…we have no film-objects. We have the cohabitation of film-illustrations with theater, literature, with music, with whomever and whatever, whenever, at any price…We would wholeheartedly welcome the use of cinema in the service of every branch of human knowledge. These cinematic possibilities, however, we define as secondary, illustrative. Not for a moment do we forget that a chair is a chair made of wood and not of the varnish covering it. We’re well aware that a boot is made of leather and not of the wax which makes it shine.

Vertov goes on to proudly recognize himself as “the first shoemaker of Russian cinema. That’s better than ‘artist of Russian cinema.’ That’s better than ‘artistic film director.’ To hell with shoe wax. To hell with boots that are nothing but shine. Give us boots made of leather.” 

While Eisenstein was looking for comparisons to the expressive qualities of motion inherent to cinema by way of old techniques—like the drawn-out emotions of kabuki theater—Vertov wanted the stuff from which cinema was made to be ideas of cinema itself. Where Eisenstein emphasized mise en scène as a necessary building block to montage, Vertov practically said to hell with it: Don’t place anything in the scene except the eye. Here the kinok with a tripod on his shoulder becomes a heroic figure in Man with a Movie Camera—there is no director present telling the subjects where to stand, just a tripod looking for where the subjects already are. This extreme approach did well to make a stunning, never replicated, piece of cinematic experimentation, as well as to alienate Vertov from his contemporaries. 

Man with a Movie Camera came out two years after The Jazz Singer brought one of the biggest creative travesties onto cinema. It was not as if sound was a technology bereft of value—almost 100 subsequent years of filmmaking has completely disproven that—but its implementation was no doubt a disaster. Universally, it meant that a certain world of exploration was over: Scenes were locked down on sticks instead of cranes, actors were framed to stand under their microphones. Those aforementioned filmmaker-theorists immediately saw a certain value to it: Eisenstein called sound a “fourth dimension” to cinema, and Vertov thought its new possibilities endless. His first sound film, Enthusiasm: The Symphony of Donbas, stunningly incorporated this new dimension into an industrial chorus that would make modern noise musicians jealous. At the time, though, it was too experimental—and too late within the Soviet Union.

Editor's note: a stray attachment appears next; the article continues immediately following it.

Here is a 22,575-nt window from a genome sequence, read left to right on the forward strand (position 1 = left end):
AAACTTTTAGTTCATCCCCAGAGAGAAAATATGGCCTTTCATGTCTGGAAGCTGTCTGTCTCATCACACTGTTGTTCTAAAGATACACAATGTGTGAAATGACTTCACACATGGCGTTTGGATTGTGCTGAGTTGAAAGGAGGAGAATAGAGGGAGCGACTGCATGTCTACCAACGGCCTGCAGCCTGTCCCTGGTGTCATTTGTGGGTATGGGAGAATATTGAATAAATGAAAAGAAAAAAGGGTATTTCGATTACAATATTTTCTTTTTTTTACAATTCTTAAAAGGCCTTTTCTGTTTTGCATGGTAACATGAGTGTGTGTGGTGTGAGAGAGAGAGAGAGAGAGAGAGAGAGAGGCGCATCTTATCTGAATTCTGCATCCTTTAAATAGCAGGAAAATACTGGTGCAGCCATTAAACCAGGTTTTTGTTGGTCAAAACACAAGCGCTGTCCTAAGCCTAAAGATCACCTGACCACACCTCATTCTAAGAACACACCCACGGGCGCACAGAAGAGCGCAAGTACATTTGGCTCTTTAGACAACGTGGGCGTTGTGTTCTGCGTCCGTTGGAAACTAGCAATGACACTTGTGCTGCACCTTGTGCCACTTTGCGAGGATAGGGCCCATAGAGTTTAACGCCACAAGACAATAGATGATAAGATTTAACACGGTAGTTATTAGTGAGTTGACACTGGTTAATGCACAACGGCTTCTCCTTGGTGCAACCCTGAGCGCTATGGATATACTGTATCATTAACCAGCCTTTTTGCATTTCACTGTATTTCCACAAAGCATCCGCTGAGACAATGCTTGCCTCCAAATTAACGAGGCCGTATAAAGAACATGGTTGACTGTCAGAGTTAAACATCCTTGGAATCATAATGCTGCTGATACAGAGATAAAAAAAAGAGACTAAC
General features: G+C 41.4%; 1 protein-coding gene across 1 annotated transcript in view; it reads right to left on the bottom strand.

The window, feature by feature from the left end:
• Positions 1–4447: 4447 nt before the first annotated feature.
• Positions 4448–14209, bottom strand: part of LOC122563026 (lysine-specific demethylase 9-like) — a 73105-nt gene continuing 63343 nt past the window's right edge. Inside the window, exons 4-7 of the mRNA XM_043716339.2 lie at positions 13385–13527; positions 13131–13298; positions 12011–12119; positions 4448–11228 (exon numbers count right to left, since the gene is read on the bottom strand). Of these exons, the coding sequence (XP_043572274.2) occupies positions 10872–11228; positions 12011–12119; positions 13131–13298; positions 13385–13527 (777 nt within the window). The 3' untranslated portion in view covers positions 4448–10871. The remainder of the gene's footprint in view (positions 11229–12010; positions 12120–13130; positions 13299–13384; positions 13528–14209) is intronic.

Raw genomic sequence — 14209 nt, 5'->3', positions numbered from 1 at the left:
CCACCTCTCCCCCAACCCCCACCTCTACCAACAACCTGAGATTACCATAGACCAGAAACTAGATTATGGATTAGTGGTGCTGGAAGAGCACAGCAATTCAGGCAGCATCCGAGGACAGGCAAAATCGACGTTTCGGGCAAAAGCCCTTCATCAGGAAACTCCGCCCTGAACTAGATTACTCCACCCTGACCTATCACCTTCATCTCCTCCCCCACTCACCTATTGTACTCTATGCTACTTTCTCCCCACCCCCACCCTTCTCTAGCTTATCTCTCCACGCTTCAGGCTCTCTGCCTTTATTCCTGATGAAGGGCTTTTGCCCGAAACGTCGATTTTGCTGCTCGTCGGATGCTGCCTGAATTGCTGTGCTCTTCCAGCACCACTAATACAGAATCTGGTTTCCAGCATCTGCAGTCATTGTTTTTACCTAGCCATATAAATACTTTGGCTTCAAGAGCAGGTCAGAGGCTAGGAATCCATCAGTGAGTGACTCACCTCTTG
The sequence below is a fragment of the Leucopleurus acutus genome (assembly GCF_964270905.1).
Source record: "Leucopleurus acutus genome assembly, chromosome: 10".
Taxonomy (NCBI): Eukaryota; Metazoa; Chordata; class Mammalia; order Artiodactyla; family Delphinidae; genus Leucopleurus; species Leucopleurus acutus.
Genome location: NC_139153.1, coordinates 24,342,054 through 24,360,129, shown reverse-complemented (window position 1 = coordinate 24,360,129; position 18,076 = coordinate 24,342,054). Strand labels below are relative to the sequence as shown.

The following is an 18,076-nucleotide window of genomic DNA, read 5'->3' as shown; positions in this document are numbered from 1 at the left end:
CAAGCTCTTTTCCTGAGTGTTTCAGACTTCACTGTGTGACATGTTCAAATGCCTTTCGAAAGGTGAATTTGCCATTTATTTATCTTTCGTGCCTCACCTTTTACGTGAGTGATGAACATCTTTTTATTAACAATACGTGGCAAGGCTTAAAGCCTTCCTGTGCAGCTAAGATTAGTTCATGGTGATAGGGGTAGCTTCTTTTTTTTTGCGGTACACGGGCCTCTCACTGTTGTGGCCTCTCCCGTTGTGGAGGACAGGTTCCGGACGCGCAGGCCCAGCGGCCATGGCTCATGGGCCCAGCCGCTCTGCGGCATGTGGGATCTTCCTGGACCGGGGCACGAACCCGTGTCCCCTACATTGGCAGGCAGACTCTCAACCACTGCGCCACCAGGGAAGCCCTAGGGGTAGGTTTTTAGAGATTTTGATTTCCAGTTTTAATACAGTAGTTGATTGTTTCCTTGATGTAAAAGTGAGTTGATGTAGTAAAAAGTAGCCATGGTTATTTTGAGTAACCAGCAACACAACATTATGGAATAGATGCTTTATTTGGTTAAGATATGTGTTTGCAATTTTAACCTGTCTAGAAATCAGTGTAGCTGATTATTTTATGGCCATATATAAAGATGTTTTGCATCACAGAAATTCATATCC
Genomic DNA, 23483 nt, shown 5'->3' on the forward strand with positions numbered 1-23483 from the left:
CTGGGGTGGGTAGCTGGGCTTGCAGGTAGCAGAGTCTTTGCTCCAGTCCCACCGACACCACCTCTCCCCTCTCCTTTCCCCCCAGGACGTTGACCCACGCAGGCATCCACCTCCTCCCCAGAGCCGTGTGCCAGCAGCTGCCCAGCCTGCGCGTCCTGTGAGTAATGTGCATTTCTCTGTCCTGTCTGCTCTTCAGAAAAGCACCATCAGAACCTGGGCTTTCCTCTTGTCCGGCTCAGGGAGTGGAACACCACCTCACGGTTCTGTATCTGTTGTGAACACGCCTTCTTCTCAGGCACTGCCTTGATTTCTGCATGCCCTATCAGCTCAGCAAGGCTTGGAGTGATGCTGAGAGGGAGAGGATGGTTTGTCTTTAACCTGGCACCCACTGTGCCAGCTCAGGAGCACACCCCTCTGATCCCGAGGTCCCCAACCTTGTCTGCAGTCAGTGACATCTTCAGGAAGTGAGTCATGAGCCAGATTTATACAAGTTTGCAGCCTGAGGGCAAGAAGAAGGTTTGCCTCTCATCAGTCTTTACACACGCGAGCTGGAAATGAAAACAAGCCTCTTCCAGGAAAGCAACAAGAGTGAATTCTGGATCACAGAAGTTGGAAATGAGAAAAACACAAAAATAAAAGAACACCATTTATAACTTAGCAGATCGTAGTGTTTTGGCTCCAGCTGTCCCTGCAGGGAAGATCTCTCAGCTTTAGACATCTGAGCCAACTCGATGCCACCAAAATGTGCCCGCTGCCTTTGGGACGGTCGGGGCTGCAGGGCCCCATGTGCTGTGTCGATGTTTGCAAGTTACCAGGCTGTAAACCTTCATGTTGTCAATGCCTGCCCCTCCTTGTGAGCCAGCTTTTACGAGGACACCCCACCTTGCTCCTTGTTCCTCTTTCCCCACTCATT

One of Vertov’s early goals aligned very well with that of the burgeoning Soviet state: universalism, and, by extension, internationalism. At another point in “On the Significance of Nonacted Cinema,” Vertov writes, “We have not in fact created a single work more incomprehensible to the masses than any given film-drama. On the contrary, by establishing a clear visual link between subjects, we have significantly weakened the importance of intertitles; in so doing we have brought the movie screen closer to the uneducated viewers, which is particularly important at present.” 

Vertov wrote those words in 1923, when the Civil War was freshly over, Lenin was still leading the Soviet people and the brave new world seemed theirs for the building. But the U.S.S.R. as a vanguard state for the overthrow of capitalism failed as the rest of the world’s revolutions never materialized. The dominoes stayed standing, Lenin died and Trotsky’s internationalist goals were shut down in favor of the siege socialism that characterized Stalin’s era. “Socialism in one country” would become the policy: Build communism here first, then worry about all the rest. Every bit of the belt tightened after Stalin’s first five-year plan was initiated in 1928. The same plan that would create a massive urban industrial core also caused widespread famine across the rural parts of the Soviet Union, and the only option became to get with the program. 

The tragedy for someone like Vertov was that he was a true believer. A Marxist through and through, his propaganda is lasting because it is sincere, but after Enthusiasm his form becomes tame. It would seem that Vertov achieved a goal, though. Man with a Movie Camera opens with a statement: “For the attention of the spectator: This film presents an experiment in the cinematic transmission of visible phenomena. Without the aid of intertitles (A film without intertitles).” And for the rest of the runtime, Man with a Movie Camera does move without any crutch of expository or dialogue-based intertitles, just the pure cinematic fantasia of the swirling beauty of images brilliantly strung. Man with a Movie Camera makes itself more lasting than Vertov’s more specific propaganda works, because of its abstraction of cities, factories and anything else it can render into a mechanical process, revealing their most basic forms rather than one city or one factory in one location in time. Man with a Movie Camera is a film about industrialization in the Soviet Union early into the five year plan, and what that specifically meant for the Soviet people. But in filming this, Vertov found something more universal about modern life: His kino-eye found the mechanical heartbeat of the modern world.

Alex Lei is writer and filmmaker currently based in Baltimore. He can usually be found on Twitter.